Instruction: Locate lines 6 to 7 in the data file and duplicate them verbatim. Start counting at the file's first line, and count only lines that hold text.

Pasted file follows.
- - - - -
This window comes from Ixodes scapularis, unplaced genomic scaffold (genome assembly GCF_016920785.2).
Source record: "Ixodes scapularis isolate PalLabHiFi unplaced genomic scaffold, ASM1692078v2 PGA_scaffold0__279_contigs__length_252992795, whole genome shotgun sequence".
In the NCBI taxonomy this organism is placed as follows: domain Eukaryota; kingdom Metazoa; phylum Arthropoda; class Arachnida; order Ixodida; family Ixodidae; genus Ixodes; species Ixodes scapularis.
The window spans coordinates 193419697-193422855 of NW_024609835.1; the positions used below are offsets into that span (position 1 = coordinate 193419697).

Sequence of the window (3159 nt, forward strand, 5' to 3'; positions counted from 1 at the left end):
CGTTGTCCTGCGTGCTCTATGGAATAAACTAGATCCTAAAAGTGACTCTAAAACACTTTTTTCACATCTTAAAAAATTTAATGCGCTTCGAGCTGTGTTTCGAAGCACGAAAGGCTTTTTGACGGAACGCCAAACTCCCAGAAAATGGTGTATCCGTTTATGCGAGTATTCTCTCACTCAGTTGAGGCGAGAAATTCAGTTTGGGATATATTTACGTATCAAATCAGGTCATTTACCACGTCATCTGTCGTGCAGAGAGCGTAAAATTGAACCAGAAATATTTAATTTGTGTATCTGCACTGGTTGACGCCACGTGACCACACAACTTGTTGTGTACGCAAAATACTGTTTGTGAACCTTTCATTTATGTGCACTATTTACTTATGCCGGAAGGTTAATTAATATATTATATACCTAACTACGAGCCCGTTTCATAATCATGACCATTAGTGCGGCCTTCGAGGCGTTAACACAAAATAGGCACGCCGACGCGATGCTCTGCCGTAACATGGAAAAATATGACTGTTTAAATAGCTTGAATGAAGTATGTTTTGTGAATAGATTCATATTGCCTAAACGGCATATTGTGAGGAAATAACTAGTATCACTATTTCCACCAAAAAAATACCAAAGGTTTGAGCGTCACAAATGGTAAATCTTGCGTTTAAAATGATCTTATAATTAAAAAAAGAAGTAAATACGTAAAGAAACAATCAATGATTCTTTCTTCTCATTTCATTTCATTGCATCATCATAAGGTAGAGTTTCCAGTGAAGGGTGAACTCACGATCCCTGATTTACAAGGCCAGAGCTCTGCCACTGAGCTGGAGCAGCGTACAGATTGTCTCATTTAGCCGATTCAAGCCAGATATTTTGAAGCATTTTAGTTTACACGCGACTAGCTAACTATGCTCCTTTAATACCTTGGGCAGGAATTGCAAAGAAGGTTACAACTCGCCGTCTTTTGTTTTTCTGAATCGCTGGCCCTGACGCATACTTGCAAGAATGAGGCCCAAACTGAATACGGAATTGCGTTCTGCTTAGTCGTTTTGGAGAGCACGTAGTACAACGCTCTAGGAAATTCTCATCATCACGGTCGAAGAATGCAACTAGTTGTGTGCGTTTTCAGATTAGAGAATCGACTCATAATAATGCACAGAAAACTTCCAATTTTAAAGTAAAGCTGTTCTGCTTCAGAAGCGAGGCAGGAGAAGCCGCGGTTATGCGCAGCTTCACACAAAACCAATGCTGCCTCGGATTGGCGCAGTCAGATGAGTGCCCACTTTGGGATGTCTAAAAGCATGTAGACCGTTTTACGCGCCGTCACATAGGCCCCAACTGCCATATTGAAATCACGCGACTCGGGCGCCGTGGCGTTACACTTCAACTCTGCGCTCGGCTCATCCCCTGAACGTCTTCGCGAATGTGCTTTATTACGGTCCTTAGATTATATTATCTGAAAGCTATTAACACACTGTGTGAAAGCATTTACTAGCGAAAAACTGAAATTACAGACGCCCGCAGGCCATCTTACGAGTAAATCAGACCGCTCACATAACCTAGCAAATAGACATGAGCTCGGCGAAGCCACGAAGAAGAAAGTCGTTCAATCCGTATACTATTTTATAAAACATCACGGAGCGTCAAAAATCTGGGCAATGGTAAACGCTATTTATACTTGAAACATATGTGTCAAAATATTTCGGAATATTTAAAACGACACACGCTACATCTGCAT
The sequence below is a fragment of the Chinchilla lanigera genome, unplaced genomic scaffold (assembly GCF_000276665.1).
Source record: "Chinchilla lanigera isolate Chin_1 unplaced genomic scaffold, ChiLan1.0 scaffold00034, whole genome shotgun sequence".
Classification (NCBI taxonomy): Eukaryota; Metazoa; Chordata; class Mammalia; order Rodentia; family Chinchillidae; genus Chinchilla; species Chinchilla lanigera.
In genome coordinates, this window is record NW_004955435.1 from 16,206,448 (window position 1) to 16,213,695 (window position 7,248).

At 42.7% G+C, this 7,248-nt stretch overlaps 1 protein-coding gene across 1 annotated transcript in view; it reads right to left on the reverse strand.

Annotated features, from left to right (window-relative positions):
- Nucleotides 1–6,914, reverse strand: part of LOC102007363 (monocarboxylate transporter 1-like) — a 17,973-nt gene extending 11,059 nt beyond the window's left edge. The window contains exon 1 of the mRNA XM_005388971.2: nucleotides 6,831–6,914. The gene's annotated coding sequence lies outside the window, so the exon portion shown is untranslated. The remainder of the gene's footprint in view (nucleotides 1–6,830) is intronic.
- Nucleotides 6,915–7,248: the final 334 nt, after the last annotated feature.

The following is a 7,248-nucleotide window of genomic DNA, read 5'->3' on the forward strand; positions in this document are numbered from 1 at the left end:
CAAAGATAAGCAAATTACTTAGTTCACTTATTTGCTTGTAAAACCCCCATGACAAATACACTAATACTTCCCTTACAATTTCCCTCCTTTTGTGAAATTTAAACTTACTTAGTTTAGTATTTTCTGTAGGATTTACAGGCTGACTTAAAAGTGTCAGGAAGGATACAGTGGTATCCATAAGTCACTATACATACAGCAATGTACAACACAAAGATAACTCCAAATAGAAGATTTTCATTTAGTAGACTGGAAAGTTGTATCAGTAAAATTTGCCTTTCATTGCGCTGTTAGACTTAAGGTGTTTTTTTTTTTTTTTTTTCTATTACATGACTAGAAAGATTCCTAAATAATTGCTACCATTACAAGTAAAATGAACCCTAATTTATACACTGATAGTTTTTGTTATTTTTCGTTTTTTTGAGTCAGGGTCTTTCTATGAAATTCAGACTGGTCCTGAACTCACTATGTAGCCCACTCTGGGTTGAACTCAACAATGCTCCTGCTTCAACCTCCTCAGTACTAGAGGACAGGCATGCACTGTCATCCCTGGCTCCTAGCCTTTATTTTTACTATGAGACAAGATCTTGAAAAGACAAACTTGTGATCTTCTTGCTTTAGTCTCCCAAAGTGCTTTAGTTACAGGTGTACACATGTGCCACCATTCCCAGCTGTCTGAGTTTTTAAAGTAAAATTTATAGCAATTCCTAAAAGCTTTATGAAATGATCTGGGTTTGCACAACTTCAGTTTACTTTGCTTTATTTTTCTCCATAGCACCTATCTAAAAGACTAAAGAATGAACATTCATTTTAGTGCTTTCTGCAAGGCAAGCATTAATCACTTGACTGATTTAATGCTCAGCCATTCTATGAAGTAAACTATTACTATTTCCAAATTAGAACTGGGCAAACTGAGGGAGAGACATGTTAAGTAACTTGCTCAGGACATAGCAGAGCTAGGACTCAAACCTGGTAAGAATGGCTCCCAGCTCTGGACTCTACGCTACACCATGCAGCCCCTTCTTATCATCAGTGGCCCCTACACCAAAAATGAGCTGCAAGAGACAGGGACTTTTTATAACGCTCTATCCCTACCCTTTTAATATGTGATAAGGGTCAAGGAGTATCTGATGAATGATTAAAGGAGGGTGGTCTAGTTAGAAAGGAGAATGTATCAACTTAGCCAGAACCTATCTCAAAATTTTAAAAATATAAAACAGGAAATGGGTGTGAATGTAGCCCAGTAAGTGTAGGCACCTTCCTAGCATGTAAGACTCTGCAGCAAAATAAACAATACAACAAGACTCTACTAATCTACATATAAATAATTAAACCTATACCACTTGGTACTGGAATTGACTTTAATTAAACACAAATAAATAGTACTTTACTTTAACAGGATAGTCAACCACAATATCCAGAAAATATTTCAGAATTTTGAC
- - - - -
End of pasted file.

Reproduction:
CGTTGTCCTGCGTGCTCTATGGAATAAACTAGATCCTAAAAGTGACTCTAAAACACTTTTTTCACATCTTAAAAAATTTAATGCGCTTCGAGCTGTGTTTCGAAGCACGAAAGGCTTTTTGACGGAACGCCAAACTCCCAGAAAATGGTGTATCCGTTTATGCGAGTATTCTCTCACTCAGTTGAGGCGAGAAATTCAGTTTGGGATATATTTACGTATCAAATCAGGTCATTTACCACGTCATCTGTCGTGCAGAGAGCGTAAAATTGAACCAGAAATATTTAATTTGTGTATCTGCACTGGTTGACGCCACGTGACCACACAACTTGTTGTGTACGCAAAATACTGTTTGTGAACCTTTCATTTATGTGCACTATTTACTTATGCCGGAAGGTTAATTAATATATTATATACCTAACTACGAGCCCGTTTCATAATCATGACCATTAGTGCGGCCTTCGAGGCGTTAACACAAAATAGGCACGCCGACGCGATGCTCTGCCGTAACATGGAAAAATATGACTGTTTAAATAGCTTGAATGAAGTATGTTTTGTGAATAGATTCATATTGCCTAAACGGCATATTGTGAGGAAATAACTAGTATCACTATTTCCACCAAAAAAATACCAAAGGTTTGAGCGTCACAAATGGTAAATCTTGCGTTTAAAATGATCTTATAATTAAAAAAAGAAGTAAATACGTAAAGAAACAATCAATGATTCTTTCTTCTCATTTCATTTCATTGCATCATCATAAGGTAGAGTTTCCAGTGAAGGGTGAACTCACGATCCCTGATTTACAAGGCCAGAGCTCTGCCACTGAGCTGGAGCAGCGTACAGATTGTCTCATTTAGCCGATTCAAGCCAGATATTTTGAAGCATTTTAGTTTACACGCGACTAGCTAACTATGCTCCTTTAATACCTTGGGCAGGAATTGCAAAGAAGGTTACAACTCGCCGTCTTTTGTTTTTCTGAATCGCTGGCCCTGACGCATACTTGCAAGAATGAGGCCCAAACTGAATACGGAATTGCGTTCTGCTTAGTCGTTTTGGAGAGCACGTAGTACAACGCTCTAGGAAATTCTCATCATCACGGTCGAAGAATGCAACTAGTTGTGTGCGTTTTCAGATTAGAGAATCGACTCATAATAATGCACAGAAAACTTCCAATTTTAAAGTAAAGCTGTTCTGCTTCAGAAGCGAGGCAGGAGAAGCCGCGGTTATGCGCAGCTTCACACAAAACCAATGCTGCCTCGGATTGGCGCAGTCAGATGAGTGCCCACTTTGGGATGTCTAAAAGCATGTAGACCGTTTTACGCGCCGTCACATAGGCCCCAACTGCCATATTGAAATCACGCGACTCGGGCGCCGTGGCGTTACACTTCAACTCTGCGCTCGGCTCATCCCCTGAACGTCTTCGCGAATGTGCTTTATTACGGTCCTTAGATTATATTATCTGAAAGCTATTAACACACTGTGTGAAAGCATTTACTAGCGAAAAACTGAAATTACAGACGCCCGCAGGCCATCTTACGAGTAAATCAGACCGCTCACATAACCTAGCAAATAGACATGAGCTCGGCGAAGCCACGAAGAAGAAAGTCGTTCAATCCGTATACTATTTTATAAAACATCACGGAGCGTCAAAAATCTGGGCAATGGTAAACGCTATTTATACTTGAAACATATGTGTCAAAATATTTCGGAATATTTAAAACGACACACGCTACATCTGCAT
The sequence below is a fragment of the Chinchilla lanigera genome, unplaced genomic scaffold (assembly GCF_000276665.1).